The hydrogen economy seems to be very far away into the future, if it ever comes to fruition at all. If hydrogen is going to make a significant impact as a major source of energy, an infrastructure for getting the hydrogen to consumers will be a necessity, as will the solutions to complex problems such as where to extract the hydrogen from and how to store it in large quantities. Perhaps you can tell that we believe all of this will take time, but there is still a large contingent of hydrogen proponents that believe the hydrogen economy will indeed come to pass, and some cite examples of current hydrogen-powered cars as proof. How do these cars drive? We recently got the chance at the Fuel Cell Seminar & Exposition in Phoenix, Arizona to get some seat time in a few of the hydrogen cars that are currently being tested by major automakers, including the Daimler F-Cell, Hyundai FCEV, the latest Toyota FCHV and the GM HydroGen4 fuel cell Equinox. Read on after the break for our first impressions.
All Photos Copyright ©2008 Jeremy Korzeniewski / Weblogs, Inc.
The first car we got behind the wheel of was from Hyundai. The Korean automaker has been experimenting with hydrogen fuel cells for a few years now and has just recently created its own fuel cells without assistance from an outside organization. The FCEV we drove had quite a few miles on it and featured this brand-new Hyundai designed and built fuel cell. The vehicle itself is based on the Tucson SUV, which has plenty of room for the associated hydrogen tanks, batteries, electric motor and, of course, the fuel cell stack itself due to its ample storage capacity. All fuel cell vehicles are really powered by electricity, and the FCEV drove exactly as you'd expect an electric car to do. We felt instant torque right from a stop. The steering, though, felt extremely artificial and would never pass on a production vehicle. We also noted what felt like fairly extreme regenerative braking just a moment after taking our foot off the gas. Still, the car was very easy to drive once we adapted our driving techniques to the car's behavior. From behind the wheel, most people wouldn't know the difference between the FCEV and its gas-powered sibling, except for the complete lack of engine vibration when at "idle." An LCD screen in the center of the dash offered various readouts of battery level, hydrogen level and the like. Hyundai was very proud of the fuel cell's 5-second start-up time, which they claim is better than most competitors.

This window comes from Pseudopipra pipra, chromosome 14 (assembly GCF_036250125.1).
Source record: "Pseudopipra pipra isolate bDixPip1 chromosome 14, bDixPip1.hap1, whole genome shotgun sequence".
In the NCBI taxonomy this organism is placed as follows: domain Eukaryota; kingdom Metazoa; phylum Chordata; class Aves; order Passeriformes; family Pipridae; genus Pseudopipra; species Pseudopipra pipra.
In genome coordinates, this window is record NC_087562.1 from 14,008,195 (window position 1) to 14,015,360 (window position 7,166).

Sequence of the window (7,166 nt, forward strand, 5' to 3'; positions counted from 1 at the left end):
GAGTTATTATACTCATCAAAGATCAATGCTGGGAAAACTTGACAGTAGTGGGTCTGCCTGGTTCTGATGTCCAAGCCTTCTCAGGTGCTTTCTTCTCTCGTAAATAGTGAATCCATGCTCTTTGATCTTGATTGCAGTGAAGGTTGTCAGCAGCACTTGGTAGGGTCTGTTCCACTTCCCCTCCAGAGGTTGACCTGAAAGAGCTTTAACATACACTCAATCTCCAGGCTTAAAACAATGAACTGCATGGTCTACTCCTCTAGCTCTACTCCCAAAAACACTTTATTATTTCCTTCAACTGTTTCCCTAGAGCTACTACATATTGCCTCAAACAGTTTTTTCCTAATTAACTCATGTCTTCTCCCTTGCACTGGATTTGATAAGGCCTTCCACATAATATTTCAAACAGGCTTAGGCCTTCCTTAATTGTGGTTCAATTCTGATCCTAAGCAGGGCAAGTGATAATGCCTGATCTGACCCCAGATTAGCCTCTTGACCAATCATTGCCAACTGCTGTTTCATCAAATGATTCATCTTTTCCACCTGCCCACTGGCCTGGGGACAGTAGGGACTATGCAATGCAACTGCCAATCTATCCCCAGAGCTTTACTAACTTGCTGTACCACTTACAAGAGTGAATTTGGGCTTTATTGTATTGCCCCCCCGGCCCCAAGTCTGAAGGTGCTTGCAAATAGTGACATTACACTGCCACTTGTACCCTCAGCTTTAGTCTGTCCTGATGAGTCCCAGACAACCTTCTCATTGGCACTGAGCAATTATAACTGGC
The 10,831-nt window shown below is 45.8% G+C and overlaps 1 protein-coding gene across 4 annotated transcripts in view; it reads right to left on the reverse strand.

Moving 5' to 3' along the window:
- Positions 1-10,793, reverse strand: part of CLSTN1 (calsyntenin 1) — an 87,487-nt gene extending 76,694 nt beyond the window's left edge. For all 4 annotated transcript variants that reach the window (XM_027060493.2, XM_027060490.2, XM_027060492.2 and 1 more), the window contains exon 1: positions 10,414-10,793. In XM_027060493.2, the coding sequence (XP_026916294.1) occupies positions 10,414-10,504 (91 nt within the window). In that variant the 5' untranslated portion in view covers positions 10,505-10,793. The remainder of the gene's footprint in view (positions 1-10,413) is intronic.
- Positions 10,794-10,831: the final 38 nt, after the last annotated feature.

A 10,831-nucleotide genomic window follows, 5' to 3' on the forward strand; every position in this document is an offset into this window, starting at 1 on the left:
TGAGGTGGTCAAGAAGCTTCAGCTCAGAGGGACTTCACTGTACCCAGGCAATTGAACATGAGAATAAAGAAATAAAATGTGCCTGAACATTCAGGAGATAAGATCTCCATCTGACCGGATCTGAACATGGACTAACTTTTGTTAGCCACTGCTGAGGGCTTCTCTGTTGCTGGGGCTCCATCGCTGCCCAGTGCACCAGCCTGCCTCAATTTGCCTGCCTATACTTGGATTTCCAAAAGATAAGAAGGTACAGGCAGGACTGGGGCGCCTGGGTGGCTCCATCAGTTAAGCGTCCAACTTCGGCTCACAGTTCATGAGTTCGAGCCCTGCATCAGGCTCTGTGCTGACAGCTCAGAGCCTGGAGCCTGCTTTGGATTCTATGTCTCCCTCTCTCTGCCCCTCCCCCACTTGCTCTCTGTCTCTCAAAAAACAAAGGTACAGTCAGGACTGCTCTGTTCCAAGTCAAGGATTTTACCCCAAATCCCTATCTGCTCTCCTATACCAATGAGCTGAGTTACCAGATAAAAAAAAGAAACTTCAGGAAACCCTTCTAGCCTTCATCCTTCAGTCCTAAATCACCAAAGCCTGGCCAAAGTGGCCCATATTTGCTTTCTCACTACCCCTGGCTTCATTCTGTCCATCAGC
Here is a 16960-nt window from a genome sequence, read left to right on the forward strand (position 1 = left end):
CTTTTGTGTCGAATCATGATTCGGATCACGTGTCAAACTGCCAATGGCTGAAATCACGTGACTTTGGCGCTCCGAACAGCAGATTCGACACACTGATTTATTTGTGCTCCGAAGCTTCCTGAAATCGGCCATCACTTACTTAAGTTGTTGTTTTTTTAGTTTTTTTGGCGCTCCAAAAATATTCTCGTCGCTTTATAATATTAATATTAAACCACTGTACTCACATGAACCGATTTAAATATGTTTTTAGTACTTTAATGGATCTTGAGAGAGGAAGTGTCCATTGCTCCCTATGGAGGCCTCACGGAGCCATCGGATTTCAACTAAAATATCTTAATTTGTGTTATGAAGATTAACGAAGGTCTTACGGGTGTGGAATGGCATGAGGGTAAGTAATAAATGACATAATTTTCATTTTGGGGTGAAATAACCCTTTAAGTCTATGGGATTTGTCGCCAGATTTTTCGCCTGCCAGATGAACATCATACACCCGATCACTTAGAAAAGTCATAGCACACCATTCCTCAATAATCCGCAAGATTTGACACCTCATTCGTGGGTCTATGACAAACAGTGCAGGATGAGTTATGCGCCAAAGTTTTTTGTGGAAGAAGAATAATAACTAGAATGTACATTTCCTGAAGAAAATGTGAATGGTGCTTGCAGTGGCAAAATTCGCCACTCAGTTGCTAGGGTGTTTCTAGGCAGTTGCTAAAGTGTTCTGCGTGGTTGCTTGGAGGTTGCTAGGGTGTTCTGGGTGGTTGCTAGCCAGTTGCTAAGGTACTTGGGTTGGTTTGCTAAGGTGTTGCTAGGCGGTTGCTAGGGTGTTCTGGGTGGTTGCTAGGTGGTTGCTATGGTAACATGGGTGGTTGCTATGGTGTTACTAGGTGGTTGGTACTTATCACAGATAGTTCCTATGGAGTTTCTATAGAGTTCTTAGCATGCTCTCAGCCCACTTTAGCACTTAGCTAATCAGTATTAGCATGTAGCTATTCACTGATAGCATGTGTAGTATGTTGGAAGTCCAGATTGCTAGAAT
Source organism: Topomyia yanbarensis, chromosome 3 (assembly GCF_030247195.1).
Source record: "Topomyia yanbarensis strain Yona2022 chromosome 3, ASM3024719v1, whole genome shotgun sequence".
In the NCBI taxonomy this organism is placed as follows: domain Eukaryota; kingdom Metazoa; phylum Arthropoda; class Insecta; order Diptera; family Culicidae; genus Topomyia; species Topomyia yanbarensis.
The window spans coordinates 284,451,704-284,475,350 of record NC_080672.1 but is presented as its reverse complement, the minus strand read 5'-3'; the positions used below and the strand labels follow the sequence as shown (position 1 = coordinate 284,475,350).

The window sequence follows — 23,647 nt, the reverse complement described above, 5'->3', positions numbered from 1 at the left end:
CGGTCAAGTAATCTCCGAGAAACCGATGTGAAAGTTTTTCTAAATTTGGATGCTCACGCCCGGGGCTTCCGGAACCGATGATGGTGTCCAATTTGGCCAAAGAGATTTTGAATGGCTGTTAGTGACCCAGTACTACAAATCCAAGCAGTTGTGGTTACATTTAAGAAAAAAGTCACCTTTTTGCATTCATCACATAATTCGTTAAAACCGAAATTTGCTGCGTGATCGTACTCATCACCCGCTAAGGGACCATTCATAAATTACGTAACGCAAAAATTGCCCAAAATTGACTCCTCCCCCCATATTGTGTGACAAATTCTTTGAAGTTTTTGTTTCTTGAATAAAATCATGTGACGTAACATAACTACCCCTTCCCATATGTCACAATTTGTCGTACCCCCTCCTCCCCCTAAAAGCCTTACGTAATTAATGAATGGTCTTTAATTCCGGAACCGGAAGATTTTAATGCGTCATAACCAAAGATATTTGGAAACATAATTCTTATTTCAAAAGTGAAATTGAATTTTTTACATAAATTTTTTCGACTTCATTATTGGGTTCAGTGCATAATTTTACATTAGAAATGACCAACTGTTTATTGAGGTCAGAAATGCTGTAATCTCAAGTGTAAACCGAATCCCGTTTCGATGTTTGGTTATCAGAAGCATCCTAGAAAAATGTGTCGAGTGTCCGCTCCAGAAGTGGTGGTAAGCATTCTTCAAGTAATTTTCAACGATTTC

Next, we got behind the wheel of the Daimler F-Cell, which is based on the A-Class. Make no mistake, this is a very small car. It's also pretty cheap and we could definitely sense its economy car roots as we slid behind the wheel. There was an LCD readout that showed where the car's motor was getting its power from. At a stop, the hydrogen fuel cell reading indicated that 5 percent of its power was powering the car, which could have had something to do with the air conditioning that was running. (It was over ninety-degrees and sunny in Phoenix.) The steering in the F-Cell felt rather heavy and its acceleration felt very weak. The 88-horsepower electric motor is supposed to be able to propel the car to 85 miles per hour, but we'd need to see that to believe it. This definitely seemed like an engineering vehicle more than a car meant to drive. We noted quite a bit of road noise on our short drive through downtown. Still, everything worked as you'd expect from a normal car and we had little problem adjusting ourselves to the car's unique driving experience. When we pulled back into the line, though, we were happy to get out of the F-Cell and into the Toyota.